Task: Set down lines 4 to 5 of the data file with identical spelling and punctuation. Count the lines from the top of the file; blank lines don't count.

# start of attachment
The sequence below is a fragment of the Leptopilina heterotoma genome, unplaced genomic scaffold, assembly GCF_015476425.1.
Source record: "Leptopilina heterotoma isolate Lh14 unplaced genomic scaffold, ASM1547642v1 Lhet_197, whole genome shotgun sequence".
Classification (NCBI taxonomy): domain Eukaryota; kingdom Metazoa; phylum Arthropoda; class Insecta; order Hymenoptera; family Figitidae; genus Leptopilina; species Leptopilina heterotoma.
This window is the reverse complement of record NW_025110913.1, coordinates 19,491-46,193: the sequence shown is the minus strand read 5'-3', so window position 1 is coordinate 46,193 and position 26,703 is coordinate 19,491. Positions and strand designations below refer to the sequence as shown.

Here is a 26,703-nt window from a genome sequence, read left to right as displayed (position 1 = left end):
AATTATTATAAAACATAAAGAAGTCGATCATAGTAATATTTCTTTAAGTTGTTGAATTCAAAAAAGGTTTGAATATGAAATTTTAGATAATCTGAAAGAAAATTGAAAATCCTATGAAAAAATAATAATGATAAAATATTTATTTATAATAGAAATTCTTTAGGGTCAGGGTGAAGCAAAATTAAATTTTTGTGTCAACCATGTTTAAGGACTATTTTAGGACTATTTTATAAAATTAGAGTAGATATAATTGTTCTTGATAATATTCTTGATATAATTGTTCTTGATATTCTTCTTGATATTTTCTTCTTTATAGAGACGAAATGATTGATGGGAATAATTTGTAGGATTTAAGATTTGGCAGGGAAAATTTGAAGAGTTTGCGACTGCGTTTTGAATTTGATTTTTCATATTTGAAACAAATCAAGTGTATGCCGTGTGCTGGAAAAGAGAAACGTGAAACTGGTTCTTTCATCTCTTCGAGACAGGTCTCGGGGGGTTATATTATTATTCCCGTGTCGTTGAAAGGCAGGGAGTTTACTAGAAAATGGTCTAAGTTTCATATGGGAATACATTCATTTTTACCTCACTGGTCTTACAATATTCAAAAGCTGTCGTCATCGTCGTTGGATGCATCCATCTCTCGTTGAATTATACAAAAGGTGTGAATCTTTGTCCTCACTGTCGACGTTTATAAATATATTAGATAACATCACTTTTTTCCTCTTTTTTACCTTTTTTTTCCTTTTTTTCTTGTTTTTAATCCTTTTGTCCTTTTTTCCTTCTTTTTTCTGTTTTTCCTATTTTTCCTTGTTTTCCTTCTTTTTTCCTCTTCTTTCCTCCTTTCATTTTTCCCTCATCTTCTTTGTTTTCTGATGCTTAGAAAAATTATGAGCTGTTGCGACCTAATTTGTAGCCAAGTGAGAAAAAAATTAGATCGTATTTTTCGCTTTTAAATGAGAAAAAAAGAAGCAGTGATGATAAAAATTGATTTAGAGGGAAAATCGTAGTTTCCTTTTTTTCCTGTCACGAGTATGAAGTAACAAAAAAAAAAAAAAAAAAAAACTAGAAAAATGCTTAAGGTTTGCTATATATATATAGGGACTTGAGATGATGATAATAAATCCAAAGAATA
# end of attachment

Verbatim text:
This window is the reverse complement of record NW_025110913.1, coordinates 19,491-46,193: the sequence shown is the minus strand read 5'-3', so window position 1 is coordinate 46,193 and position 26,703 is coordinate 19,491. Positions and strand designations below refer to the sequence as shown.

Here is a 26,703-nt window from a genome sequence, read left to right as displayed (position 1 = left end):